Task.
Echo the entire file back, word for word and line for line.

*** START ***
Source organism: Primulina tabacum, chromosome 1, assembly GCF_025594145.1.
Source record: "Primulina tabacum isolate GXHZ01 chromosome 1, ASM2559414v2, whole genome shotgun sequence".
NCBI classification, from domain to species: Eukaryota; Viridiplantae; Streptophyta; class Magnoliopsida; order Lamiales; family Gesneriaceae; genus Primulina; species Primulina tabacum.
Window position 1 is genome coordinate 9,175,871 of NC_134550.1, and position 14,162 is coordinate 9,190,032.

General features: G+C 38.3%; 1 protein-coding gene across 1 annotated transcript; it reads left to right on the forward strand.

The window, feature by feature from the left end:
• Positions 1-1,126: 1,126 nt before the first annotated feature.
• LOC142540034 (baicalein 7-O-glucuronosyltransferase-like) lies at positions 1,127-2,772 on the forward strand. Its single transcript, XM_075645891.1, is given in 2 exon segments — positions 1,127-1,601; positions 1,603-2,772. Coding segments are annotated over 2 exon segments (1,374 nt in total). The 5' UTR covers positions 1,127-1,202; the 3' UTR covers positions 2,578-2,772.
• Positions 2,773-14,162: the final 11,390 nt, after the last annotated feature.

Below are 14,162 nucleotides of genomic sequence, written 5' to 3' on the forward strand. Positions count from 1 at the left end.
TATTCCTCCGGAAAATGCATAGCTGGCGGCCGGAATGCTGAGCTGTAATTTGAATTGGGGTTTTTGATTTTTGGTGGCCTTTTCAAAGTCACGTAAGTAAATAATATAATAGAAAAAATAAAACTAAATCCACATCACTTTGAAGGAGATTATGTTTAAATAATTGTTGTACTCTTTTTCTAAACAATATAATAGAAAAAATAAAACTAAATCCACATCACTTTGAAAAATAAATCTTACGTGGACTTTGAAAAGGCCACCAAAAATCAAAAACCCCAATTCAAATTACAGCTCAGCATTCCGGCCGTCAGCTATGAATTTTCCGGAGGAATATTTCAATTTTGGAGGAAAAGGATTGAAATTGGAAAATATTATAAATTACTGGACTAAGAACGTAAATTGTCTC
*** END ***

Source organism: Primulina tabacum, chromosome 1, assembly GCF_025594145.1.
Source record: "Primulina tabacum isolate GXHZ01 chromosome 1, ASM2559414v2, whole genome shotgun sequence".
NCBI classification, from domain to species: Eukaryota; Viridiplantae; Streptophyta; class Magnoliopsida; order Lamiales; family Gesneriaceae; genus Primulina; species Primulina tabacum.
Window position 1 is genome coordinate 9,175,871 of NC_134550.1, and position 14,162 is coordinate 9,190,032.

General features: G+C 38.3%; 1 protein-coding gene across 1 annotated transcript; it reads left to right on the forward strand.

The window, feature by feature from the left end:
• Positions 1-1,126: 1,126 nt before the first annotated feature.
• LOC142540034 (baicalein 7-O-glucuronosyltransferase-like) lies at positions 1,127-2,772 on the forward strand. Its single transcript, XM_075645891.1, is given in 2 exon segments — positions 1,127-1,601; positions 1,603-2,772. Coding segments are annotated over 2 exon segments (1,374 nt in total). The 5' UTR covers positions 1,127-1,202; the 3' UTR covers positions 2,578-2,772.
• Positions 2,773-14,162: the final 11,390 nt, after the last annotated feature.

Below are 14,162 nucleotides of genomic sequence, written 5' to 3' on the forward strand. Positions count from 1 at the left end.
TATTCCTCCGGAAAATGCATAGCTGGCGGCCGGAATGCTGAGCTGTAATTTGAATTGGGGTTTTTGATTTTTGGTGGCCTTTTCAAAGTCACGTAAGTAAATAATATAATAGAAAAAATAAAACTAAATCCACATCACTTTGAAGGAGATTATGTTTAAATAATTGTTGTACTCTTTTTCTAAACAATATAATAGAAAAAATAAAACTAAATCCACATCACTTTGAAAAATAAATCTTACGTGGACTTTGAAAAGGCCACCAAAAATCAAAAACCCCAATTCAAATTACAGCTCAGCATTCCGGCCGTCAGCTATGAATTTTCCGGAGGAATATTTCAATTTTGGAGGAAAAGGATTGAAATTGGAAAATATTATAAATTACTGGACTAAGAACGTAAATTGTCTC